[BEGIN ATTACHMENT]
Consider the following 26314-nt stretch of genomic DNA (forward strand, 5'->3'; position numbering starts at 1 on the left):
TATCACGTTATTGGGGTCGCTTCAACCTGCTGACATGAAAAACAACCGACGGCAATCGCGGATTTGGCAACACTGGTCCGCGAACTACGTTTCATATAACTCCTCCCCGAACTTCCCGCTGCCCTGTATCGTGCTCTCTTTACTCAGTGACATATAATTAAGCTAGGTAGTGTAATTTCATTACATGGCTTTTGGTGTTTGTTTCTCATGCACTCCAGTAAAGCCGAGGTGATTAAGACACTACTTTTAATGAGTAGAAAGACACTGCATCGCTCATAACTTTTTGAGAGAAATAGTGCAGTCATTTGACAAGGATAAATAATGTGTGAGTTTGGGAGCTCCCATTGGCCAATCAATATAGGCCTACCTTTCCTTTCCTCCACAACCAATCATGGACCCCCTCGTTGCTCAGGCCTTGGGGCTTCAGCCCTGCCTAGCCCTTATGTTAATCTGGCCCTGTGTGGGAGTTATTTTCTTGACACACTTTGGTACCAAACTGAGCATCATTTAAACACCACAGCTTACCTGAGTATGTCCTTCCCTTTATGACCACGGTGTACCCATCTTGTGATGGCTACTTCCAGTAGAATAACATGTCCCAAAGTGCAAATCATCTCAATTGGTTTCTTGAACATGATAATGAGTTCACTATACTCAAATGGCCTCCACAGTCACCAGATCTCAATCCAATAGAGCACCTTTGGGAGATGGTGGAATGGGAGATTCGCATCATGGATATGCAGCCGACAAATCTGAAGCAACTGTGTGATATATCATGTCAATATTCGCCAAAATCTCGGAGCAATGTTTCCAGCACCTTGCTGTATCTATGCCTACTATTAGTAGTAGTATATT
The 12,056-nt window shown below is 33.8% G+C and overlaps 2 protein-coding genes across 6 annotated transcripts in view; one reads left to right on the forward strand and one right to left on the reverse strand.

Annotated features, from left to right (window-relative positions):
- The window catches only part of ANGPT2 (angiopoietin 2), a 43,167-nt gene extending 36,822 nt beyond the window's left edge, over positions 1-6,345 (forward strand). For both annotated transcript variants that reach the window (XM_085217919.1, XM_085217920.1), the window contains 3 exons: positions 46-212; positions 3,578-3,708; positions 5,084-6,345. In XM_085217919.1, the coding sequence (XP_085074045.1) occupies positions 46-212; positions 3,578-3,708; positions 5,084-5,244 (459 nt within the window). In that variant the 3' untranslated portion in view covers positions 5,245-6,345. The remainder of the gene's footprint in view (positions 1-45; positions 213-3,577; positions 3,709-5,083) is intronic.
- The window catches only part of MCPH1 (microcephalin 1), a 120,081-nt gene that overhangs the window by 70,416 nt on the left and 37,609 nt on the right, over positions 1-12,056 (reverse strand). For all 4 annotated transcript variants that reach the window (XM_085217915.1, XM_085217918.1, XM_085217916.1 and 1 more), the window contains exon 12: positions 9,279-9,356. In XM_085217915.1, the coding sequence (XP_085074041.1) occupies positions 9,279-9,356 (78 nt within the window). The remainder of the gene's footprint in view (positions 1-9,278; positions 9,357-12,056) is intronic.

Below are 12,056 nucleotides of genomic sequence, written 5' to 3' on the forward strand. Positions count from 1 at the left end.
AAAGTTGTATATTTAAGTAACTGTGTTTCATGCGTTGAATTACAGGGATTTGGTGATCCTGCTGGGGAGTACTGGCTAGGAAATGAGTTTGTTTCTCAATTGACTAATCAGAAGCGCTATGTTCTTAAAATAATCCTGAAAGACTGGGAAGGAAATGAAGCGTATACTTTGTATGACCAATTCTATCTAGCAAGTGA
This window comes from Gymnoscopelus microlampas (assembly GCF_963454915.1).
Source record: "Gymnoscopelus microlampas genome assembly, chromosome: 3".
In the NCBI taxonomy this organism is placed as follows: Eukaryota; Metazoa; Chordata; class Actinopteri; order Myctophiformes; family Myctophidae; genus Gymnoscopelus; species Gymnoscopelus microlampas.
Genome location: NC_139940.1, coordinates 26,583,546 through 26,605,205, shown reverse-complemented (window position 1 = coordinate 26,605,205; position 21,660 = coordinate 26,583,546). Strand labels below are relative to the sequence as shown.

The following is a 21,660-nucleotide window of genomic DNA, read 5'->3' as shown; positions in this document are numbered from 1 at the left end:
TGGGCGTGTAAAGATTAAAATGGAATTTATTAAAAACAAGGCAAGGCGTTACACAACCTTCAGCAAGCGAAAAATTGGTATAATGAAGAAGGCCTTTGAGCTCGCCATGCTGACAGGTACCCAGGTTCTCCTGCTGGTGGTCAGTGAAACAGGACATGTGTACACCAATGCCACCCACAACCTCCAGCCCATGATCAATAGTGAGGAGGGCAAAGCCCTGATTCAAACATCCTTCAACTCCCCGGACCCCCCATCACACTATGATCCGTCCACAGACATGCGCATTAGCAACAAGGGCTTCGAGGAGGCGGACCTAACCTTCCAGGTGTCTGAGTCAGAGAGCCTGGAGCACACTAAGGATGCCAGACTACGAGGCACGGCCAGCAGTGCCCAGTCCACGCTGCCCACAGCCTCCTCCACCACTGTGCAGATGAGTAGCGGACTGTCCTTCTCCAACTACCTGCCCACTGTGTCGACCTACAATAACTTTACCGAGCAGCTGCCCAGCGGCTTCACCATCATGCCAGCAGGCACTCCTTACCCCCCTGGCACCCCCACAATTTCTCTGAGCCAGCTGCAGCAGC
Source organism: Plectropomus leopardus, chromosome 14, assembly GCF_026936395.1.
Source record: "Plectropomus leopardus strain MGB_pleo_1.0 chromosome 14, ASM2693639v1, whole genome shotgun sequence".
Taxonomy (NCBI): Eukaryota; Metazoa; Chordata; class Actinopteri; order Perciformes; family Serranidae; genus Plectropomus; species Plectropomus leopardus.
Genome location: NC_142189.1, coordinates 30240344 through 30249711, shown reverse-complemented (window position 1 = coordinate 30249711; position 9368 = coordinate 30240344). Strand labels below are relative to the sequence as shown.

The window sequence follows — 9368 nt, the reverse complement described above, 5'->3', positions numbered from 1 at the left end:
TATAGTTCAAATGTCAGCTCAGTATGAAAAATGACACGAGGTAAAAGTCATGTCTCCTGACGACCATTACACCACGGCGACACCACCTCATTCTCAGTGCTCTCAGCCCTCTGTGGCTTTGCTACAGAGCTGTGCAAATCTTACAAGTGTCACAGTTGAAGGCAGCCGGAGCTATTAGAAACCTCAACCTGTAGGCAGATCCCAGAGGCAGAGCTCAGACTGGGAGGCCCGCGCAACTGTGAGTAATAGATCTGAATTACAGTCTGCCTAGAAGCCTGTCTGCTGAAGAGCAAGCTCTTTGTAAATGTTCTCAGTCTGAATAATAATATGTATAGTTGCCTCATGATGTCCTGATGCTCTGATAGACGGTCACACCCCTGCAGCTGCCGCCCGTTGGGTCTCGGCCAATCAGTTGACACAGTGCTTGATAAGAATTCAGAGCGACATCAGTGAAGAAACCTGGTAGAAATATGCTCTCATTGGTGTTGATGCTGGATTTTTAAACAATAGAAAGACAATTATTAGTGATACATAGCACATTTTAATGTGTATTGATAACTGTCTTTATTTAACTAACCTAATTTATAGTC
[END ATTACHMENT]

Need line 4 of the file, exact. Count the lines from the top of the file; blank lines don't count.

Annotated features, from left to right (window-relative positions):